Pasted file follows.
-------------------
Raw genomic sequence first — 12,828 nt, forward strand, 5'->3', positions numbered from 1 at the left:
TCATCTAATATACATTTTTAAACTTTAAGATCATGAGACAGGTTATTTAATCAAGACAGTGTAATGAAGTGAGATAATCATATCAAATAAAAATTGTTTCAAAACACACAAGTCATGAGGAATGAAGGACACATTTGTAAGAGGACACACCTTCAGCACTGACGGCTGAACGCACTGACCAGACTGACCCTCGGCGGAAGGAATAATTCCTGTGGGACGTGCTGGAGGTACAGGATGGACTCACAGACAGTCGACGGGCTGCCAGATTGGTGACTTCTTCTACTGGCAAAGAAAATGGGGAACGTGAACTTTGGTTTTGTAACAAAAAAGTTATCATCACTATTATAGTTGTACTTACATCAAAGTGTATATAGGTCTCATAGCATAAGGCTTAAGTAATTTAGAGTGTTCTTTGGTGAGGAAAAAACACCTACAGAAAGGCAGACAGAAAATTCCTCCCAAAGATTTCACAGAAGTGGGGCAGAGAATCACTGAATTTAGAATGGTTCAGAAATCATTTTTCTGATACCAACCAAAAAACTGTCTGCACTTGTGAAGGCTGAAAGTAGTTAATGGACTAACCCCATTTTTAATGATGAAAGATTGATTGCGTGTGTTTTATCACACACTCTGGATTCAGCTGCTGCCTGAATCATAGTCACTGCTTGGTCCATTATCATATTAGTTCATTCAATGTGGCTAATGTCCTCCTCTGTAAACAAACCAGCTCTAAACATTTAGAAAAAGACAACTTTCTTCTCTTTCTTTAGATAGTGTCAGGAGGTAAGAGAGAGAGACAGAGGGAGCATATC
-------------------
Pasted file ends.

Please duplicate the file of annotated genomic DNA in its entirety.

Raw genomic sequence first — 12,828 nt, forward strand, 5'->3', positions numbered from 1 at the left:
TCATCTAATATACATTTTTAAACTTTAAGATCATGAGACAGGTTATTTAATCAAGACAGTGTAATGAAGTGAGATAATCATATCAAATAAAAATTGTTTCAAAACACACAAGTCATGAGGAATGAAGGACACATTTGTAAGAGGACACACCTTCAGCACTGACGGCTGAACGCACTGACCAGACTGACCCTCGGCGGAAGGAATAATTCCTGTGGGACGTGCTGGAGGTACAGGATGGACTCACAGACAGTCGACGGGCTGCCAGATTGGTGACTTCTTCTACTGGCAAAGAAAATGGGGAACGTGAACTTTGGTTTTGTAACAAAAAAGTTATCATCACTATTATAGTTGTACTTACATCAAAGTGTATATAGGTCTCATAGCATAAGGCTTAAGTAATTTAGAGTGTTCTTTGGTGAGGAAAAAACACCTACAGAAAGGCAGACAGAAAATTCCTCCCAAAGATTTCACAGAAGTGGGGCAGAGAATCACTGAATTTAGAATGGTTCAGAAATCATTTTTCTGATACCAACCAAAAAACTGTCTGCACTTGTGAAGGCTGAAAGTAGTTAATGGACTAACCCCATTTTTAATGATGAAAGATTGATTGCGTGTGTTTTATCACACACTCTGGATTCAGCTGCTGCCTGAATCATAGTCACTGCTTGGTCCATTATCATATTAGTTCATTCAATGTGGCTAATGTCCTCCTCTGTAAACAAACCAGCTCTAAACATTTAGAAAAAGACAACTTTCTTCTCTTTCTTTAGATAGTGTCAGGAGGTAAGAGAGAGAGACAGAGGGAGCATATC